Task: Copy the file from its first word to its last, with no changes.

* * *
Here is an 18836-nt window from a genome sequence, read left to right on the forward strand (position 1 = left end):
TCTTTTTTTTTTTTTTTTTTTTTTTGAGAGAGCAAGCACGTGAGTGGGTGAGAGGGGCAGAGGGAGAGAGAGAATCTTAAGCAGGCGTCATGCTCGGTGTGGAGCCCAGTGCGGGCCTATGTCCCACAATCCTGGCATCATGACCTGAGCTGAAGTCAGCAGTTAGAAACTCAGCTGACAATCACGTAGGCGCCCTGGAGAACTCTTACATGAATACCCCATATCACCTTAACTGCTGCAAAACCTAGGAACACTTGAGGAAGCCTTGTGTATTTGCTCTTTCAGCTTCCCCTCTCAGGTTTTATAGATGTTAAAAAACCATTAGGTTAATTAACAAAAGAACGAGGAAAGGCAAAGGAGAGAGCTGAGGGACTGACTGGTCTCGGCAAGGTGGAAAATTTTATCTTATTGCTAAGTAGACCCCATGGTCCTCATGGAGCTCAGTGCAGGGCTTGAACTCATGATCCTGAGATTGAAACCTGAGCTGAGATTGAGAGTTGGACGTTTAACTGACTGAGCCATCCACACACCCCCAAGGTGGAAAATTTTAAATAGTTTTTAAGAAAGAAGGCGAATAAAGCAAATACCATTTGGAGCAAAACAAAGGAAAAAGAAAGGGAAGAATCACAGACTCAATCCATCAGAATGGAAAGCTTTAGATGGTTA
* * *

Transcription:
Here is an 18836-nt window from a genome sequence, read left to right on the forward strand (position 1 = left end):
TCTTTTTTTTTTTTTTTTTTTTTTTGAGAGAGCAAGCACGTGAGTGGGTGAGAGGGGCAGAGGGAGAGAGAGAATCTTAAGCAGGCGTCATGCTCGGTGTGGAGCCCAGTGCGGGCCTATGTCCCACAATCCTGGCATCATGACCTGAGCTGAAGTCAGCAGTTAGAAACTCAGCTGACAATCACGTAGGCGCCCTGGAGAACTCTTACATGAATACCCCATATCACCTTAACTGCTGCAAAACCTAGGAACACTTGAGGAAGCCTTGTGTATTTGCTCTTTCAGCTTCCCCTCTCAGGTTTTATAGATGTTAAAAAACCATTAGGTTAATTAACAAAAGAACGAGGAAAGGCAAAGGAGAGAGCTGAGGGACTGACTGGTCTCGGCAAGGTGGAAAATTTTATCTTATTGCTAAGTAGACCCCATGGTCCTCATGGAGCTCAGTGCAGGGCTTGAACTCATGATCCTGAGATTGAAACCTGAGCTGAGATTGAGAGTTGGACGTTTAACTGACTGAGCCATCCACACACCCCCAAGGTGGAAAATTTTAAATAGTTTTTAAGAAAGAAGGCGAATAAAGCAAATACCATTTGGAGCAAAACAAAGGAAAAAGAAAGGGAAGAATCACAGACTCAATCCATCAGAATGGAAAGCTTTAGATGGTTA